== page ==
• At step 340 the user actually posts the payment thereby updating the balance sheets maintained by the system. The user is presented with a user interface such as user interface 341 illustrated in FIG. 3D. Through a user interface element 341 the user can view the payments waiting to post 342, and post those payments by actuating Post button 343. User interface 341 allows the user to select a series of related tasks 344. As discussed before, these related tasks can take the user to other processes or to different points in the process 300.
  • Once the payment has been posted, process 300 allows the user to correct any mistakes. The user can decide to void the payment, or make any corrections. Once the payment is updated, voided or if no changes are desired then, the process for the specific payment ends at step 350.
  • FIG. 3E illustrates an overall presentation of the user interfaces of FIGS. 3A-3D according to one embodiment of the present invention. When developing the process such as process 300, the developer develops the flow from using a flow diagram such as the diagram of FIG. 3. However, the user only interacts with the user interfaces. Therefore, the user is presented with the user interfaces 312, 321, 331, 341 on a computer screen 371 or other display device. If the system requires additional user interfaces beyond those that will easily fit on the screen these interfaces can be accessed or viewed using a scroll bar, or other scrolling technique.
  • Since many business process programs (such as the one that implemented process 300 above), are developed by corporations other than the corporations using the programs, the programs may not include all of the features needed by the user or they may have extraneous features not desired by the user. In past systems, in order to change the process to either include or exclude steps or features, a programmer was required to enter the code of the application program to customize the user interfaces and possibly even the process interface.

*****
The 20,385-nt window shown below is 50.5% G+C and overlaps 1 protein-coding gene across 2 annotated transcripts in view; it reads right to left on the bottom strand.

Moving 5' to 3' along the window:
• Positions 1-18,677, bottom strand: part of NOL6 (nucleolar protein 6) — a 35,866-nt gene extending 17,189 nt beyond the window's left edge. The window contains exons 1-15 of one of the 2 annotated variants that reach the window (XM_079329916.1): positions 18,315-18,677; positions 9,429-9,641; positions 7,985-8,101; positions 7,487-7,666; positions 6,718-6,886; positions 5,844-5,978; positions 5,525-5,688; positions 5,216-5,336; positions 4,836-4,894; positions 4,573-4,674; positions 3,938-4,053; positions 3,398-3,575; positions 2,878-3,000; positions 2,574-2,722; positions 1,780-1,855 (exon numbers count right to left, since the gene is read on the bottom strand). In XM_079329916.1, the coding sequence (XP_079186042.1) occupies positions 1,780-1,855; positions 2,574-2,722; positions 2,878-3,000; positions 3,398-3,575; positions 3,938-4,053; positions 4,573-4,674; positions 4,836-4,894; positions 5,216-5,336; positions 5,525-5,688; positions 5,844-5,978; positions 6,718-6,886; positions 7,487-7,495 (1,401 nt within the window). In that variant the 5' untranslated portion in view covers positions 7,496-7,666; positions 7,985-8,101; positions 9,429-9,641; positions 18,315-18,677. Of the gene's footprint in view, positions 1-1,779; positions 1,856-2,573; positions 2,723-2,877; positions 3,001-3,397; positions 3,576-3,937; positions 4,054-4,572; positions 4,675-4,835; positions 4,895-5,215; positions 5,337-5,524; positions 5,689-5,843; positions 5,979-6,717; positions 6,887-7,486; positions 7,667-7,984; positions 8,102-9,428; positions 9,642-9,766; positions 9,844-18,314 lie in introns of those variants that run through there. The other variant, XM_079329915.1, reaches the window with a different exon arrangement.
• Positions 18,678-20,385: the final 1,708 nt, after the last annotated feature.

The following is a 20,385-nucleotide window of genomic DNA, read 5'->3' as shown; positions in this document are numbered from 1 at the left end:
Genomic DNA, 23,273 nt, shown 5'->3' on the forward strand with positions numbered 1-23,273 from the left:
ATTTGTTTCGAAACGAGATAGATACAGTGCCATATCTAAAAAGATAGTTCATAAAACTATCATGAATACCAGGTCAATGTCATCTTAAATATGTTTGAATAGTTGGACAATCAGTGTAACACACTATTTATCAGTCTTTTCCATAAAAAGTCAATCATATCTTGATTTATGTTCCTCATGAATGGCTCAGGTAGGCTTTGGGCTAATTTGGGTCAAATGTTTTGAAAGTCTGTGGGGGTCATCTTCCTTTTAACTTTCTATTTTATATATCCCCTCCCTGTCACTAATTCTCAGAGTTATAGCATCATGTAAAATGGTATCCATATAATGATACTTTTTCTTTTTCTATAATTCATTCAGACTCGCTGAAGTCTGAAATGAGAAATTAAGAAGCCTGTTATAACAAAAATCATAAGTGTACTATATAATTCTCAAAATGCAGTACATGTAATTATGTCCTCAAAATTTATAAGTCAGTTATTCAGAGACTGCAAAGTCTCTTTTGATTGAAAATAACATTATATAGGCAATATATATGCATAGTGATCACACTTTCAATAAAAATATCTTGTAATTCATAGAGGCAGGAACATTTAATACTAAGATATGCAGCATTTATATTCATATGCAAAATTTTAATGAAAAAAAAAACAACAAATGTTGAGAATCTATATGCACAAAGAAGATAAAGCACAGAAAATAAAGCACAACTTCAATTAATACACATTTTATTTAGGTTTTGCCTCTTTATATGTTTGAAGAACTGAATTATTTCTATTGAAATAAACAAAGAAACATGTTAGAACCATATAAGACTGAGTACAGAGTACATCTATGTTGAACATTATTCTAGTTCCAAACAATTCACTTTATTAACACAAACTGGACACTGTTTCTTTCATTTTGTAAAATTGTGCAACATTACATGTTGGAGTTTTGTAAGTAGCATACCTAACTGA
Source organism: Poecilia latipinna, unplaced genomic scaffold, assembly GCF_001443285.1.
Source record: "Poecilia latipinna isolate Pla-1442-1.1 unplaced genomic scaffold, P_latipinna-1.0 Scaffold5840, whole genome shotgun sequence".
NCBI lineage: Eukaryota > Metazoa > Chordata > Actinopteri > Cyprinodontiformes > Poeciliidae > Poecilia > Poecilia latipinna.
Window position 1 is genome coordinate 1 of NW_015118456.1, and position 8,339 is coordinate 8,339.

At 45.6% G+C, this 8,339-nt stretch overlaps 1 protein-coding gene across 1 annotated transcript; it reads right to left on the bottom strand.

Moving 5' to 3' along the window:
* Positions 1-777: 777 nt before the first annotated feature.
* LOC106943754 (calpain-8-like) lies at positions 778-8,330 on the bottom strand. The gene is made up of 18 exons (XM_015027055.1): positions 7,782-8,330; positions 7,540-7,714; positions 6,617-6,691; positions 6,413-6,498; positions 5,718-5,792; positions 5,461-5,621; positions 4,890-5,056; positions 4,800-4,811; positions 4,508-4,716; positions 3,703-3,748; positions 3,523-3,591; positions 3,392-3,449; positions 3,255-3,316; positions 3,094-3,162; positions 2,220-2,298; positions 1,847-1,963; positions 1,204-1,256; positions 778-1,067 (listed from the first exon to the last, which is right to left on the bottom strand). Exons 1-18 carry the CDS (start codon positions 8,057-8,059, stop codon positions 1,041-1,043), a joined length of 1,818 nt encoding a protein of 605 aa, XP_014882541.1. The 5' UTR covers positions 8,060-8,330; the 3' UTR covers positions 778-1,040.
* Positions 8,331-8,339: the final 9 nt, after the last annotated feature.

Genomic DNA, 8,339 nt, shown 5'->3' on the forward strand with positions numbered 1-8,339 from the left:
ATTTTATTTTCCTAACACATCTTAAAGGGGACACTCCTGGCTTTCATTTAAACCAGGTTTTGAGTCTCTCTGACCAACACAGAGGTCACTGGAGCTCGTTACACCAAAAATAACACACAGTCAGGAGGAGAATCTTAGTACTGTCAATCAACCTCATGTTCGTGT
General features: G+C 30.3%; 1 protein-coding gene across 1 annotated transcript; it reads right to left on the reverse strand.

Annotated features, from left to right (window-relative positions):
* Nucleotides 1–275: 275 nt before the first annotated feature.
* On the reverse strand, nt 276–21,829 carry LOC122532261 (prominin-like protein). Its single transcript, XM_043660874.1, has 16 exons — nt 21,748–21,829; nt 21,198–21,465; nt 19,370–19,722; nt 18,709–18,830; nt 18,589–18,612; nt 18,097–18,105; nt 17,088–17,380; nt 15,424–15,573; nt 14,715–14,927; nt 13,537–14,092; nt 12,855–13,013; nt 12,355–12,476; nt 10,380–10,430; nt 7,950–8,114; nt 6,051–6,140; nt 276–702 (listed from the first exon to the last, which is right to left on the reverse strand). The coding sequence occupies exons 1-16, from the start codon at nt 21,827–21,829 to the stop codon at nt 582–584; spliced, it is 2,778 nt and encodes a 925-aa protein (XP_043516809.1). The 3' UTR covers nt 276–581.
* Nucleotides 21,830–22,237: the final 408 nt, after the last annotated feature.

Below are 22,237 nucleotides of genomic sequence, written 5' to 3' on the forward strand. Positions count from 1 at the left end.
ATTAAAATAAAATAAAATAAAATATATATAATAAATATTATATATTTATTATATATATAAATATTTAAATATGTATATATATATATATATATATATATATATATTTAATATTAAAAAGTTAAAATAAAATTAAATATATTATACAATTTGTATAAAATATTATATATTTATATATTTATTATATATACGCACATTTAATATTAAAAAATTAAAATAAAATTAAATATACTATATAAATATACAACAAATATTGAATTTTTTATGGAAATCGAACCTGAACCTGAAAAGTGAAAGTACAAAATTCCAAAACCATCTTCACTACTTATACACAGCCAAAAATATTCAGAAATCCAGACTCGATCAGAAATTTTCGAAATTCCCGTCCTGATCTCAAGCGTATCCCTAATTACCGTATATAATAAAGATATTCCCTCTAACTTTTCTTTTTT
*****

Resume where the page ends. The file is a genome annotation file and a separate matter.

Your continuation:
• FIG. 4 is a diagrammatic view of user interface generation/modification system in accordance with one embodiment of the present invention. In the past, an application, even a customized application, would generate user interface 407 on a suitable display device, such as monitor 191 (FIG. 1), by making appropriate calls to operating system 134 via one or more application programming interfaces 403. User interface 407, generated by application 400, may include one or more windows 406 each having one or more controls 408, 410, 412, and 414. It is common for a control, such as button 408 to have label text 416 to provide the user with an indication of the function of button 408. If, during the lifetime of application 400, the underlying business process(s) 401 were changed, the associated user interfaces were modified to reflect this change. However, in the past, it was generally necessary to recompile application 400 in order to give effect to this change.
  • For purposes of the present discussion, it is assumed that application 400 includes at least one associated business process 401, and also includes, or is provided with, user interface specification 402. Specification 402 may take the form of a user interface that is hard-coded into the programming instructions of application 400. However, specification 402 need not be contained within application 400. User interface specification 402 can be any set of instructions or data that completely define user interface 406.